In a previous post, I discussed why the capacity for affective empathy varies not only between individuals but also between populations. First, its heritability is high: 68% (Chakrabarti and Baron-Cohen, 2013). So natural selection has had something to grab hold of. Second, its usefulness varies from one culture to another. It matters less where kinship matters more, i.e., where people interact mainly with close kin and where non-kin are likely to be enemies. The threat of retaliation from kin is sufficient to ensure correct behavior.
Affective empathy matters more where kinship matters less. This is a situation that Northwest Europeans have long known. Historian Alan Macfarlane argues that kinship has been weaker among the English—and individualism correspondingly stronger—since at least the 12th century and perhaps since Anglo-Saxon times (Macfarlane, 2012;Macfarlane, 1992, pp. 173-174). A weaker sense of kinship seems to underlie the Western European Marriage Pattern (WEMP), as seen by its defining characteristics: late age of marriage for both sexes; high rate of celibacy; strong tendency of children to form new households; and high circulation of non-kin among families. The WEMP has prevailed since at least the 12th century west of the Hajnal Line, a line running approximately from Trieste to St. Petersburg (Hallam, 1985; Seccombe, 1992, p. 94).
Can natural selection specifically target affective empathy?
So if affective empathy helps people to survive and reproduce, there will be more and more of it in succeeding generations. If not, there will be less and less.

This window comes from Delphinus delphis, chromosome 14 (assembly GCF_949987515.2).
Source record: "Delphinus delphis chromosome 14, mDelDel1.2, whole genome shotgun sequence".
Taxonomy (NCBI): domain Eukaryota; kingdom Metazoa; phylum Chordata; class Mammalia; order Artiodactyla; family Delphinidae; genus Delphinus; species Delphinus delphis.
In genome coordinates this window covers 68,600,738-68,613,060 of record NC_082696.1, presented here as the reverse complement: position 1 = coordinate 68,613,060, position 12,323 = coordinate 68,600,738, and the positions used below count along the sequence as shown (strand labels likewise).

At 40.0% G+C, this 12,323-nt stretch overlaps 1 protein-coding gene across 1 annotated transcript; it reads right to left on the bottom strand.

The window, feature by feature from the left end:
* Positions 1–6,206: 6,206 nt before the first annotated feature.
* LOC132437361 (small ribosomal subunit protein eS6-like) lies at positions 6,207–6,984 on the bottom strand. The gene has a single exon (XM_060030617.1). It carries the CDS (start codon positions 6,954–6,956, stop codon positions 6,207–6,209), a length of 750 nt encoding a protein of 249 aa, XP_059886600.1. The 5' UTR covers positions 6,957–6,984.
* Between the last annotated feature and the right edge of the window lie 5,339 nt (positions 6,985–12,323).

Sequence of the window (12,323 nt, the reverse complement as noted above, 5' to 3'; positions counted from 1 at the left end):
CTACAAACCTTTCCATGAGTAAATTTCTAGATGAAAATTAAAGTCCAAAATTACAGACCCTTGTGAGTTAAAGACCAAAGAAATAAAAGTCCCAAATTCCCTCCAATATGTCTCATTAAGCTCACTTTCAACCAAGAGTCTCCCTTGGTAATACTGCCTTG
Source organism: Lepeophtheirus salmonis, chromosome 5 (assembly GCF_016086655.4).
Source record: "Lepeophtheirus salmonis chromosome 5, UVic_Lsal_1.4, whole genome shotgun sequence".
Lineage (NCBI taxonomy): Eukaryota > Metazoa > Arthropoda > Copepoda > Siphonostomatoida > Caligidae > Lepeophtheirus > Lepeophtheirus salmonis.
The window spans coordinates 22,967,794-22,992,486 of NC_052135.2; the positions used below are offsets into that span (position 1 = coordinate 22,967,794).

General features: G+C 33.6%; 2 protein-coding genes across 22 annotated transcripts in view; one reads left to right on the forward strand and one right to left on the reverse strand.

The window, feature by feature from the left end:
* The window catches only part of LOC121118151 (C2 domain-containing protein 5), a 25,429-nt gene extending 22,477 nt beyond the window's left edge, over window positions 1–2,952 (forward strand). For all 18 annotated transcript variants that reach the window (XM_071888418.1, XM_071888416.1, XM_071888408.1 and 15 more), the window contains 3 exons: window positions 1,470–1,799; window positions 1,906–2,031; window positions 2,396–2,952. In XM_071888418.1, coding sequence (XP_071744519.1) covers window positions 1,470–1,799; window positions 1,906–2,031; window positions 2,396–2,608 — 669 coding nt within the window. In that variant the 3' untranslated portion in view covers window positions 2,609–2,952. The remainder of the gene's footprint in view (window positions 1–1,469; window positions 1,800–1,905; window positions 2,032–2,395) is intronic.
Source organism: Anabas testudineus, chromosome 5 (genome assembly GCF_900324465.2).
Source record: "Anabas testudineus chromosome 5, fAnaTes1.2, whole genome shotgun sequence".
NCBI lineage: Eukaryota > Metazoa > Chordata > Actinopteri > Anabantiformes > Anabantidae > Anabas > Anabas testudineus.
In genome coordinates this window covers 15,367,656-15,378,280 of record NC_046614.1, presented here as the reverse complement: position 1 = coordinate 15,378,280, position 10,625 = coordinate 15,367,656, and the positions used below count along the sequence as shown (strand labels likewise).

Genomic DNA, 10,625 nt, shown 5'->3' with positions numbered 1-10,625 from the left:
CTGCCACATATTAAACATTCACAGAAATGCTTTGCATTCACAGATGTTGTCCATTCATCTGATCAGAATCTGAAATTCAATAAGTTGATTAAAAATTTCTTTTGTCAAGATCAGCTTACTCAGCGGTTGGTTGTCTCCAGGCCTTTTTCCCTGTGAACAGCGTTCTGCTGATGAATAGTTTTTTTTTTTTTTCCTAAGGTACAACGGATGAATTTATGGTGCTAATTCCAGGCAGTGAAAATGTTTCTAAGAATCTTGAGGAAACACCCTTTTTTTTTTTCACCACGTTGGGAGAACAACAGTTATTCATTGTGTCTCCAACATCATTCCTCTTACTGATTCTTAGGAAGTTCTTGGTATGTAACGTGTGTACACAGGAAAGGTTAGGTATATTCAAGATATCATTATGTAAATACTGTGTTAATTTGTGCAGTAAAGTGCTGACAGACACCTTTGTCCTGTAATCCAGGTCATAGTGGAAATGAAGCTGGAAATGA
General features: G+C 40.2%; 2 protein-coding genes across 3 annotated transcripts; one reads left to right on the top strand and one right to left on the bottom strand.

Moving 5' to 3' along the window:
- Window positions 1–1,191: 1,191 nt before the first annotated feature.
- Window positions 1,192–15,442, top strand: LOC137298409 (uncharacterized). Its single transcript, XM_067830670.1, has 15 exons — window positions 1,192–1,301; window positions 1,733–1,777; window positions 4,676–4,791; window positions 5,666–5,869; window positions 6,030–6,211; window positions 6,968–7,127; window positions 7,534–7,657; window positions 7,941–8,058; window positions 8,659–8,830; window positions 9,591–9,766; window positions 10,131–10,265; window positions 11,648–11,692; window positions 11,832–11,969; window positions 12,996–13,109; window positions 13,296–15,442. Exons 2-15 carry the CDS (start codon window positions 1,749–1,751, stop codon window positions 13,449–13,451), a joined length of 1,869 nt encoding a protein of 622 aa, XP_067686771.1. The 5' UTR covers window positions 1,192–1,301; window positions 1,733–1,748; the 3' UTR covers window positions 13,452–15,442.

But what exactly is being passed on or not passed on? A specific capacity? Or something more general, like pro-social behavior? If it’s too general, natural selection could not easily make some populations more altruistic than others. There would be too many nasty side-effects.
Although pro-social behavior superficially looks like affective empathy, the underlying mental processes are different. Pro-social behavior is a willingness to help others through low-cost assistance: advice, conversation, a helping hand, etc. The logic is simple: give some help now and perhaps you’ll receive a lot later from the grateful beneficiary. By the same logic, you may stop helping someone who seldom reciprocates.
Affective empathy is less conscious. It seems to have developed out of cognitive empathy: the ability to simulate what is going on in other people’s minds, but not necessarily for the purpose of helping them. Con artists have plenty of cognitive empathy. Empathy is affective when you not only simulate how other people feel but also experience their feelings (Chakrabarti and Baron-Cohen,2013). Their wellbeing comes to matter as much as your own.
Empathy of either sort relies on unconscious mimicry: “empathic individuals exhibit nonconscious mimicry of the postures, mannerisms, and facial expressions of others (the chameleon effect) to a greater extent than nonempathic individuals” (Carr et al., 2003). The ability to mimic is key to the empathic process of relaying information from one brain area to another via “mirror neurons”:
– The superior temporal cortex codes an early visual description of another person’s action and sends this information to posterior parietal mirror neurons.
– The posterior parietal cortex codes the precise kinesthetic aspect of the action and sends the information to inferior frontal mirror neurons.